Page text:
By: Gili Warsett
The HVLA Winter Meeting brought together about forty librarians to think deeply about Diversity and Inclusion in School Libraries. We gathered in Public School 363 – The Neighborhood School’s library hosted by HVLA Vice President Cheryl Wolf.
Cheryl welcomed HVLA into the space. She spoke about the demographics of both The Neighborhood School and PS 63 – STAR Academy, which share a building. HVLA President Karen Grenke and veteran members noted that this was the first time HVLA had held a meeting in a public school, not including the HVLA and NYCSLA meet-up, also hosted by Cheryl Wolf at The Neighborhood School.
HVLA members settled in for three presentations beginning with Andrea Swenson (East Side Community School) and B Mann (Léman Manhattan), who spoke about LGBTQIA+ Collection Development. Andrea shared information about participating in Cooperative Collection Development and the LGBTQIA+ collection, which she hosts in her library. “Our kids need to know that people are thinking about them,” Andrea said, referring to representation in school library collections. B and Andrea recommended Book Riot lists, the Barnes & Noble blog, Queer Books for Teens, amongst other resources to find reviews and suggestions for LGBTQIA+ collection development. B suggested creating a resource list in the catalog and emailing the school’s GSA when new queer books come in to the library. Andrea also puts a small yellow dot on the spines of books with queer content, so that students can be discreet when browsing.
Andrea cautioned that “a lot of our queer content doesn’t age very well,” and that “representation is not uniformly positive.” She also noted that there are still gaps in LGBTQIA+ collections where there is not enough representation, particularly around race, ethnicity, socioeconomic topics, and physical abilities/differences.
School librarians, Anna Murphy (Berkeley Carroll), Sarah Kresberg (Allen-Stevenson), and Cheryl Wolf (Neighborhood) spoke about their experiences conducting diversity audits. The three librarians have completed the Library Journal course, Equity in Action. Soon after Anna began her diversity audit, she became overwhelmed. She wondered,
“How can I go through ever single book?” She decided to narrow her focus to three aspects of the main character and the author’s identity: race, gender and sexuality. After some work on her audit, she realized that examining her collection helped her become more aware of her biases. She said she is now more intentional about what she buys for her collection. Anna also spoke about how diversity audits need to be followed with attention to circulation.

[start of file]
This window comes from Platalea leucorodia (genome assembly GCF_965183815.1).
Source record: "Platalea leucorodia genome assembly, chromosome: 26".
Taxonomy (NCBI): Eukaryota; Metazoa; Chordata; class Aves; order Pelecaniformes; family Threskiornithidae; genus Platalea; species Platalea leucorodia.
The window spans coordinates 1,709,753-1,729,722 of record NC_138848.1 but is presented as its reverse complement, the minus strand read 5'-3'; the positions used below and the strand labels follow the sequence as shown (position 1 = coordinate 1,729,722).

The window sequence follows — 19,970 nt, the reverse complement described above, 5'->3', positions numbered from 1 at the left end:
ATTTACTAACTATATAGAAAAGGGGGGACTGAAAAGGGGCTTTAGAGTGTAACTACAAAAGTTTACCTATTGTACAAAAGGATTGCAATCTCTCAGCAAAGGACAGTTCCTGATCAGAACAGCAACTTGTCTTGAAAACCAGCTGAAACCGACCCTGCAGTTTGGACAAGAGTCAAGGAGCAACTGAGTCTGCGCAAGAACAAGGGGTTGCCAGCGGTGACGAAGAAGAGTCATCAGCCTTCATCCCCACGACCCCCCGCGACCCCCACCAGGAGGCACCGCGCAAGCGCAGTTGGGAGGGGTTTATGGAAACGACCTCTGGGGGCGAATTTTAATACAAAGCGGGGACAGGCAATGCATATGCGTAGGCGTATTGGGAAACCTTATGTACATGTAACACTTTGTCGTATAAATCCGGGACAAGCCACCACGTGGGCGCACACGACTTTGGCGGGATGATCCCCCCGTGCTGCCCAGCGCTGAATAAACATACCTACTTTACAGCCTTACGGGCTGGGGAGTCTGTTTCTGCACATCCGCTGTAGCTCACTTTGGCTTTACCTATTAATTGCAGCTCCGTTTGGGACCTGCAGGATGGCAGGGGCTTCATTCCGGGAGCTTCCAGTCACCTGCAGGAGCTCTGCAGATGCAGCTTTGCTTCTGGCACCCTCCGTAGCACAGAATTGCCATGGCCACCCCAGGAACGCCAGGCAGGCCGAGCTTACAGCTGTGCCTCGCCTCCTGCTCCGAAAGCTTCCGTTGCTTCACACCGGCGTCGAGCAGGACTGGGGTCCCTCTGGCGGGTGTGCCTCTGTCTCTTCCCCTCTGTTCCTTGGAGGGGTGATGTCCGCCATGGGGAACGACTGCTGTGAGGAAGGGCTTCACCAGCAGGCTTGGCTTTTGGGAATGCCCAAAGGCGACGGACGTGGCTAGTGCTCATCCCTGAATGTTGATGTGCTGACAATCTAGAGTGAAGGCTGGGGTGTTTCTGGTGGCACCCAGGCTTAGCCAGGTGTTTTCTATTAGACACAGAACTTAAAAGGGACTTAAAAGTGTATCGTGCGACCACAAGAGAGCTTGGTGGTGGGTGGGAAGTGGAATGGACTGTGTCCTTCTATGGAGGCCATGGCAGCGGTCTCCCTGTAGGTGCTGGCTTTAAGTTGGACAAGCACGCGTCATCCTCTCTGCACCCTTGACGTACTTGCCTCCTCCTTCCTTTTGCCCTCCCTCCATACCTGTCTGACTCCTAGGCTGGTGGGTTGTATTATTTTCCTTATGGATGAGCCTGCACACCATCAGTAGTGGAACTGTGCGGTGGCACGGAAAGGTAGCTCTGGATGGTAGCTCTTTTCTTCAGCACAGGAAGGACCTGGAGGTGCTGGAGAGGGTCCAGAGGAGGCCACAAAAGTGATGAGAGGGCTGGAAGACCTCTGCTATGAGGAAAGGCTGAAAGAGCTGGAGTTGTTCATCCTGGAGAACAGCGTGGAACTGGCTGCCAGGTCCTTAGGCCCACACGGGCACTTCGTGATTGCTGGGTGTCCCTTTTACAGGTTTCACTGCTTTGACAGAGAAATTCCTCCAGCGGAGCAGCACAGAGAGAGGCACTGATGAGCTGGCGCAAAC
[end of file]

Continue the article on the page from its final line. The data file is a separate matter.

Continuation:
Sarah enlisted members of the Allen-Stevenson community to help with the audit. She plans to approach the audit like she schedules weeding, wherein the library will focus on different parts of the collection each year. Sarah worked with fifth grade students and their teacher to conduct a diversity audit in their classroom. “I love the idea of having students do this kind of work,” she said. Before they began to look through their classroom collection, Sarah shared Grace Lin’s TEDx Talk with the fifth grade students, which she recommends as an introduction to diversity audits involving students.
Cheryl is also including her school community in her diversity audit. She has created a Google Form in which a handful of parent-volunteers can input data about the main characters and authors/illustrators in the library’s picture book collection.
Kyle Lukoff (Corlears) presented on Youth Media Awards, #ownvoices, and elementary school students. He has launched a unit with his first and second graders where his students study the Schneider Family Book Award, the Pura Belpré Award, the Stonewall Book Awards, and the Coretta Scott King Book Awards. Kyle feels that focusing on these four awards is a “great way of reading vastly diverse books.” Wonderful inquiries and conversations in Kyle’s school library have centered around authorship, where, in the case of both the Schneider and the Stonewall, the author doesn’t have to identify with the subject of the book in order to be considered for the award.
On the subject of #ownvoices, during the open discussion that followed the presentations, Celia Dillon (Brearly) shared the idea to show students a photograph of the author/illustrator when introducing a book during library instruction.
HVLA looks forward to seeing everyone at Horace Mann on Monday, April 29 for the HVLA Spring Meeting.